In fields like computational chemistry and solid-state and condensed matter physics the so-called atomic orbitals, or spin-orbitals, as they appear in textbooks on quantum physics, are often partially replaced by cubic harmonics for a number of reasons.
In particle physics, the Dirac equation is a relativistic wave equation derived by British physicist Paul Dirac in 1928.
The dumbbell, a type of free weight, is a piece of equipment used in weight training.
In linear algebra, an eigenvector or characteristic vector of a linear transformation is a non-zero vector that changes by only a scalar factor when that linear transformation is applied to it.
The electron is a subatomic particle, symbol or, whose electric charge is negative one elementary charge.
In atomic physics and quantum chemistry, the electron configuration is the distribution of electrons of an atom or molecule (or other physical structure) in atomic or molecular orbitals.
This page shows the electron configurations of the neutral gaseous atoms in their ground states.
In chemistry and atomic physics, an electron shell, or a principal energy level, may be thought of as an orbit followed by electrons around an atom's nucleus.
Electronic correlation is the interaction between electrons in the electronic structure of a quantum system.
An ellipsoid is a surface that may be obtained from a sphere by deforming it by means of directional scalings, or more generally, of an affine transformation.
The emission spectrum of a chemical element or chemical compound is the spectrum of frequencies of electromagnetic radiation emitted due to an atom or molecule making a transition from a high energy state to a lower energy state.
In physics, energy is the quantitative property that must be transferred to an object in order to perform work on, or to heat, the object.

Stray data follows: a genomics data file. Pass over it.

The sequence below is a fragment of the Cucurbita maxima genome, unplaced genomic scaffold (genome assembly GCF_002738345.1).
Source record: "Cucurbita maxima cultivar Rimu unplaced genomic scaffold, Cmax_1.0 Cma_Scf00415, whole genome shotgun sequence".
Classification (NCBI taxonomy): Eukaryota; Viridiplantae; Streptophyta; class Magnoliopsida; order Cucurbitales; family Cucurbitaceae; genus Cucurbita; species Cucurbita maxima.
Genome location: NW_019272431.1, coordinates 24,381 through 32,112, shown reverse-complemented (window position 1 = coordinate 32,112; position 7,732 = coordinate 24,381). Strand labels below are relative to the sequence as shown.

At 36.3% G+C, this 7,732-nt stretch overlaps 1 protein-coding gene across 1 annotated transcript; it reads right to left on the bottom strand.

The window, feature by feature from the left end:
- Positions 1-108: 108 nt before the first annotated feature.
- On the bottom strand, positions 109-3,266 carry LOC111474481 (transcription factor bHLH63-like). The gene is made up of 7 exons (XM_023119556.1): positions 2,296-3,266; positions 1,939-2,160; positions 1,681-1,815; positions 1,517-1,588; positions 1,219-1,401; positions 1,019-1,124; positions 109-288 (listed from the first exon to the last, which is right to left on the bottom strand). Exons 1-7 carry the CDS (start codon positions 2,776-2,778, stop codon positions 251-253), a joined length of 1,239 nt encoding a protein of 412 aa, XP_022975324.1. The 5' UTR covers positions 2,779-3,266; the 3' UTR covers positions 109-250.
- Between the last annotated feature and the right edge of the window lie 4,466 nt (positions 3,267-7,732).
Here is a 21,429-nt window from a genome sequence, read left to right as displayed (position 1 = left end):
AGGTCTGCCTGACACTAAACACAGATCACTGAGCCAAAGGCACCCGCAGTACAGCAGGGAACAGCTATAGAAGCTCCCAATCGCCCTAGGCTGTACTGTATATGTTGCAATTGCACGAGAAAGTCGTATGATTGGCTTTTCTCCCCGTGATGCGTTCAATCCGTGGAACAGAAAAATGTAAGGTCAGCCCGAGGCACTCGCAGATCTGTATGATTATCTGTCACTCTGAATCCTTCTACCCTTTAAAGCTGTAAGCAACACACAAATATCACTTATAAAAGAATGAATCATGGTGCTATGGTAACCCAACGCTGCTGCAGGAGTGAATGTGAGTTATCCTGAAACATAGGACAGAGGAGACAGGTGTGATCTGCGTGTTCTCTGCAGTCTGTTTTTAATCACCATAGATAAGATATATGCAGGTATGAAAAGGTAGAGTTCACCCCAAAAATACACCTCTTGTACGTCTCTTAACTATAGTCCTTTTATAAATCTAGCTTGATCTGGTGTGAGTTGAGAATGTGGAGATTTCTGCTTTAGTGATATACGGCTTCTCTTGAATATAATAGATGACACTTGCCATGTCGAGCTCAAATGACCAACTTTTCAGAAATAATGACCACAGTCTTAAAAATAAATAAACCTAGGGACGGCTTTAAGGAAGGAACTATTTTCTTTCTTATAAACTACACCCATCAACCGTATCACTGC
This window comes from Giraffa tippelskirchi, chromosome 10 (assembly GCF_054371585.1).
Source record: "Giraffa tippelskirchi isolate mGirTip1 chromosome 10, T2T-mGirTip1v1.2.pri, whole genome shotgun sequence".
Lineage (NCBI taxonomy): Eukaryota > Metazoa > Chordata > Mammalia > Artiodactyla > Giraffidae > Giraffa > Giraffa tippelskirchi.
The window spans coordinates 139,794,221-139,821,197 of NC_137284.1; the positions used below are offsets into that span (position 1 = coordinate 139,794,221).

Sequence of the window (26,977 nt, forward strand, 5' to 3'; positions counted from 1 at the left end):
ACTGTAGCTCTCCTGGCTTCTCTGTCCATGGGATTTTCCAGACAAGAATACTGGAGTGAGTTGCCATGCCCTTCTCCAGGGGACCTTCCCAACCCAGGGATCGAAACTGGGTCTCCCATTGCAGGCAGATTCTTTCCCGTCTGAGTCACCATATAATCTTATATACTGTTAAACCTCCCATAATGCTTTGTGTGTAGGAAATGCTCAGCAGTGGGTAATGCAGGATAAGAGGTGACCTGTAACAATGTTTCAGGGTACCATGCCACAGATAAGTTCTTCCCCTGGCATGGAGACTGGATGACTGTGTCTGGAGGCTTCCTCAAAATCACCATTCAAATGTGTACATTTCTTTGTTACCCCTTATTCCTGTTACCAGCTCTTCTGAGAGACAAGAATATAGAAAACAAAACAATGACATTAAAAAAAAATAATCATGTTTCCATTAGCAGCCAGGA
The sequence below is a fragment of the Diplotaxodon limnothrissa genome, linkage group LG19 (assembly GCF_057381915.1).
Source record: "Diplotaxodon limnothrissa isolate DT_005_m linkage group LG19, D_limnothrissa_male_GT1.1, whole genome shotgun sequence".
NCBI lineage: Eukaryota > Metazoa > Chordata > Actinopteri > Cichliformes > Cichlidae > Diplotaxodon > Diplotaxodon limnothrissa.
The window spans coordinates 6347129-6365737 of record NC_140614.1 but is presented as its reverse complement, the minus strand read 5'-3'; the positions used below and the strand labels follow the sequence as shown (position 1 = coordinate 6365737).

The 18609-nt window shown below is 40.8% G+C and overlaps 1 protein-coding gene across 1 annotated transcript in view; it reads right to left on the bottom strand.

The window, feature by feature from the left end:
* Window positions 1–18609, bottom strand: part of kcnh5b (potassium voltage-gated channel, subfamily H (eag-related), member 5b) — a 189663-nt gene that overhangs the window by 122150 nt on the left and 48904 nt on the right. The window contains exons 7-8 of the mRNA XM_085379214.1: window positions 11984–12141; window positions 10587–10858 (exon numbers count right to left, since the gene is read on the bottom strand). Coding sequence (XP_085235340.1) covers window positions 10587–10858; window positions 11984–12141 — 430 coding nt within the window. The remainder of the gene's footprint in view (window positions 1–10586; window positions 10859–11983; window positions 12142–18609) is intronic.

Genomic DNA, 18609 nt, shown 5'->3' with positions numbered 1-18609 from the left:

A quantum mechanical system or particle that is bound—that is, confined spatially—can only take on certain discrete values of energy.
Ernest Rutherford, 1st Baron Rutherford of Nelson, HFRSE LLD (30 August 1871 – 19 October 1937) was a New Zealand-born British physicist who came to be known as the father of nuclear physics.
Erwin Rudolf Josef Alexander Schrödinger (12 August 1887 – 4 January 1961), sometimes written as or, was a Nobel Prize-winning Austrian physicist who developed a number of fundamental results in the field of quantum theory, which formed the basis of wave mechanics: he formulated the wave equation (stationary and time-dependent Schrödinger equation) and revealed the identity of his development of the formalism and matrix mechanics.
In mathematics, physics, and engineering, a Euclidean vector (sometimes called a geometric or spatial vector, or—as here—simply a vector) is a geometric object that has magnitude (or length) and direction.
In mathematics, an exponential function is a function of the form in which the argument occurs as an exponent.
An extended periodic table theorizes about elements beyond oganesson (beyond period 7, or row 7).
In particle physics, a fermion is a particle that follows Fermi–Dirac statistics.
In physics, the fine-structure constant, also known as Sommerfeld's constant, commonly denoted (the Greek letter ''alpha''), is a fundamental physical constant characterizing the strength of the electromagnetic interaction between elementary charged particles.
In mathematics, a function was originally the idealization of how a varying quantity depends on another quantity.